entirely on their own. >> reporter: on paper the u.s. trained and equipped 350,000 afghan soldiers and police. about two thirds the size of the u.s. army but on the ground they still need a lot of help. >> the u.s. army has been around 240 years, afghan army for seven or eight years and put it in perspective and trying to build an airplane in flight. >> reporter: on advise of general campbell the top commander that president obama in october reluctantly agreed to delay the plan to withdraw 10,000 u.s. troops by the end of this year. >> it should be clear to the taliban and all who oppose afghanistan's progress the only real way to achieve the full draw down of u.s. and foreign troops from afghanistan is through a lasting political settlement with the afghan government. >> reporter: the current plan calls for 9800 u.s. troops to stay through this year and then to gradually reduce the number to 5500 next year although
general campbell hinted in a resent interview he might ask for another extension telling usa today my intent is to keep as long as i could for as long as i could. efforts to reinvigorate is high profile attacks in and around the afghan capitol kabul including last month's suicide bombing that killed six u.s. personnel by agram airforce base and the report to congress characterized the over all security situation as deteriorated, noting the taliban insurgency is resilient and calling security fragile in key areas and at risk in others. the u.s. and afghan governments have jointly set some tough conditions for peace and call on the taliban to end violence, break with international terrorist groups and accept afghanistan's constitution including its protections for the rights of women. the last part is important
because some human rights groups fear the afghan government eager to strike a deal with the taliban might be willing to give away women's rights. jamie mcintyre the pentagon. a trial against a member of spain's royal family underway and she is accused of being an accomplish to embezzlement in a case involving her husband and 16 other defendants. court documents say they used front companies to back roll or bank roll a lavish lifestyle and the first trial since 1975. chinese markets closed down again this morning and helped drive down stocks across asia and lost 6.6% after rough trading last week and asian stocks dropped 2% this year to the lowest levels in more than four years. u.s. power still being restored in florida after a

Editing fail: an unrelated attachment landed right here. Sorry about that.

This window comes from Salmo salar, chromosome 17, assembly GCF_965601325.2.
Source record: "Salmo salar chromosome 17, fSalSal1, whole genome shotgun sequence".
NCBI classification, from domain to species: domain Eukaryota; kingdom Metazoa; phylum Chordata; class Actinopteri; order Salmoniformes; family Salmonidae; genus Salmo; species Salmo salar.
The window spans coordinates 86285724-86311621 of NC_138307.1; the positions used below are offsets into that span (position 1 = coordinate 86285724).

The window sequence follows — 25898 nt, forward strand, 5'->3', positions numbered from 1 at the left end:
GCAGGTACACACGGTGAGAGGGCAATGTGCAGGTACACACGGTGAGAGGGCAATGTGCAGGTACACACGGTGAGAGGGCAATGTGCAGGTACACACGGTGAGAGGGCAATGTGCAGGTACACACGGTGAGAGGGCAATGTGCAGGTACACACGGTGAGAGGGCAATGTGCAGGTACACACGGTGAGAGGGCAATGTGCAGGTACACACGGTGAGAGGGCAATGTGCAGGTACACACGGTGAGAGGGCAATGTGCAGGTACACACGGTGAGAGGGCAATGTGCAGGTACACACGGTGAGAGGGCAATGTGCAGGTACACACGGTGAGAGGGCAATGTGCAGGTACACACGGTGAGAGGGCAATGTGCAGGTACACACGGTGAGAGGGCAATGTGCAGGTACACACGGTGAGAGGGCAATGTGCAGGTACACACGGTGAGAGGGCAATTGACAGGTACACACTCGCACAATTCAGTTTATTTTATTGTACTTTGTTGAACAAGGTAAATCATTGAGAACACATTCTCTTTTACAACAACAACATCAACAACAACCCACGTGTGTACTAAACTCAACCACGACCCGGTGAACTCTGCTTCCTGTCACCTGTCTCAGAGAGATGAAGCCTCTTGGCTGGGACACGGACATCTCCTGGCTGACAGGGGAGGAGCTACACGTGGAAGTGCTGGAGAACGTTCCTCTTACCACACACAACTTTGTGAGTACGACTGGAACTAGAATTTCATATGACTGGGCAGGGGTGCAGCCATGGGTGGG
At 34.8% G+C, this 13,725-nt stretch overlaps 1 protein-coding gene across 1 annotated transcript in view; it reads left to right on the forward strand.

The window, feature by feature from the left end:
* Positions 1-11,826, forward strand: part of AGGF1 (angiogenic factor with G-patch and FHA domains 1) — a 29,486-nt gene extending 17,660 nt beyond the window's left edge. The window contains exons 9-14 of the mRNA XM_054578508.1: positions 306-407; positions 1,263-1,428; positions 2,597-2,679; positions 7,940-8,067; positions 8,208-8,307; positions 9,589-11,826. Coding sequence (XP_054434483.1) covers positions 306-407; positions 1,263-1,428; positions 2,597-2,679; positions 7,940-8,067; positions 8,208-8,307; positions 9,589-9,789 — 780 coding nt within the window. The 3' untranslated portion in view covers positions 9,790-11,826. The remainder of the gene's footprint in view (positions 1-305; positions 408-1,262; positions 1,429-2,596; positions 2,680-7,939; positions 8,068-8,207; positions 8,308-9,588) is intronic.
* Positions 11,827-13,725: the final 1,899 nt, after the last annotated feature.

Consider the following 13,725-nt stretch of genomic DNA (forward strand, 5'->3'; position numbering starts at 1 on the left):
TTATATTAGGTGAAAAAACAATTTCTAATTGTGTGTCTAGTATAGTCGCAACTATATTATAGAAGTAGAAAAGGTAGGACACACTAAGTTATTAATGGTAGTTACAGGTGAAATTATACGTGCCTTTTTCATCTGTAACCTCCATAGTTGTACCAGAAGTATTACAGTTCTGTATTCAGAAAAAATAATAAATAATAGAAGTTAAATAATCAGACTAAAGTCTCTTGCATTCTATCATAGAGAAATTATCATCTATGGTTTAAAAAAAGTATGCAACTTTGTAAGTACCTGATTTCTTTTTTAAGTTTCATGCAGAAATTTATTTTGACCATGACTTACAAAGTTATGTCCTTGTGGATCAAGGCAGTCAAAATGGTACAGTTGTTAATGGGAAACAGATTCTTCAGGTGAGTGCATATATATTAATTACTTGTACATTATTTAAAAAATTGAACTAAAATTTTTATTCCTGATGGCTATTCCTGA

tornado touched down and hitting cape coral not far from fort myers and roofs torn off and trees taken down and only a few minor injuries were reported. early cold temperatures moving across the nation now and let's bring in kevin for more, good morning. >> the storm system that caused tornados is causing problems with temperatures and i'm going to show you that right now. a big area of low pressure here across much of the lake ontario and eerie and the front pushed past florida and thunderstorms moving through and recovering in terms of that power. behind that system is that cold air and you can see up towards minnesota we are talking about minneapolis seeing about minus eight degrees. fargo seeing minus 11 there. but factor in the wind chill it feels more like minus 20 for fargo. all of that air is making its way towards the east and temperatures are dropping drastically. considering what we saw